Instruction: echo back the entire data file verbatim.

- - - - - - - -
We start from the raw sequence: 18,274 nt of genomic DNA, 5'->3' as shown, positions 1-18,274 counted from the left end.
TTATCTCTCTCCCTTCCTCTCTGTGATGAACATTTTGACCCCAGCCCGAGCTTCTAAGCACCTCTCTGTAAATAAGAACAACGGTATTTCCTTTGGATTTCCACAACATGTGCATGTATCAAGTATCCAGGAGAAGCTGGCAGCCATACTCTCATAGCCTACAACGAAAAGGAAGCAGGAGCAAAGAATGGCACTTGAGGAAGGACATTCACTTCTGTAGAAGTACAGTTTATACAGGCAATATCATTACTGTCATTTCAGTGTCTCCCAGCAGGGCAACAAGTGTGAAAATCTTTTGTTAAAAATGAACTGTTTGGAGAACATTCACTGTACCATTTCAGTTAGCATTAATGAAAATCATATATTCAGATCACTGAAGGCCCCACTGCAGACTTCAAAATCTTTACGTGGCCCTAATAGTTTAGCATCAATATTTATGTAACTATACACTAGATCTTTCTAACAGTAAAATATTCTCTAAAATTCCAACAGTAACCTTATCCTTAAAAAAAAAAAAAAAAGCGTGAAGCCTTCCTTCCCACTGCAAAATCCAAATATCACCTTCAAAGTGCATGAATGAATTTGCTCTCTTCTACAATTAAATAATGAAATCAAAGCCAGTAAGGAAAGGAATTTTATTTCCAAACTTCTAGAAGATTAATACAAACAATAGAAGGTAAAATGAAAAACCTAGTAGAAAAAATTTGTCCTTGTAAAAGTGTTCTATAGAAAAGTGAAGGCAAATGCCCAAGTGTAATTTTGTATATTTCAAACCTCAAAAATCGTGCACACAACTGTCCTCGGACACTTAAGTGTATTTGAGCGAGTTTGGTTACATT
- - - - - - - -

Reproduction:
We start from the raw sequence: 18,274 nt of genomic DNA, 5'->3' as shown, positions 1-18,274 counted from the left end.
TTATCTCTCTCCCTTCCTCTCTGTGATGAACATTTTGACCCCAGCCCGAGCTTCTAAGCACCTCTCTGTAAATAAGAACAACGGTATTTCCTTTGGATTTCCACAACATGTGCATGTATCAAGTATCCAGGAGAAGCTGGCAGCCATACTCTCATAGCCTACAACGAAAAGGAAGCAGGAGCAAAGAATGGCACTTGAGGAAGGACATTCACTTCTGTAGAAGTACAGTTTATACAGGCAATATCATTACTGTCATTTCAGTGTCTCCCAGCAGGGCAACAAGTGTGAAAATCTTTTGTTAAAAATGAACTGTTTGGAGAACATTCACTGTACCATTTCAGTTAGCATTAATGAAAATCATATATTCAGATCACTGAAGGCCCCACTGCAGACTTCAAAATCTTTACGTGGCCCTAATAGTTTAGCATCAATATTTATGTAACTATACACTAGATCTTTCTAACAGTAAAATATTCTCTAAAATTCCAACAGTAACCTTATCCTTAAAAAAAAAAAAAAAAGCGTGAAGCCTTCCTTCCCACTGCAAAATCCAAATATCACCTTCAAAGTGCATGAATGAATTTGCTCTCTTCTACAATTAAATAATGAAATCAAAGCCAGTAAGGAAAGGAATTTTATTTCCAAACTTCTAGAAGATTAATACAAACAATAGAAGGTAAAATGAAAAACCTAGTAGAAAAAATTTGTCCTTGTAAAAGTGTTCTATAGAAAAGTGAAGGCAAATGCCCAAGTGTAATTTTGTATATTTCAAACCTCAAAAATCGTGCACACAACTGTCCTCGGACACTTAAGTGTATTTGAGCGAGTTTGGTTACATT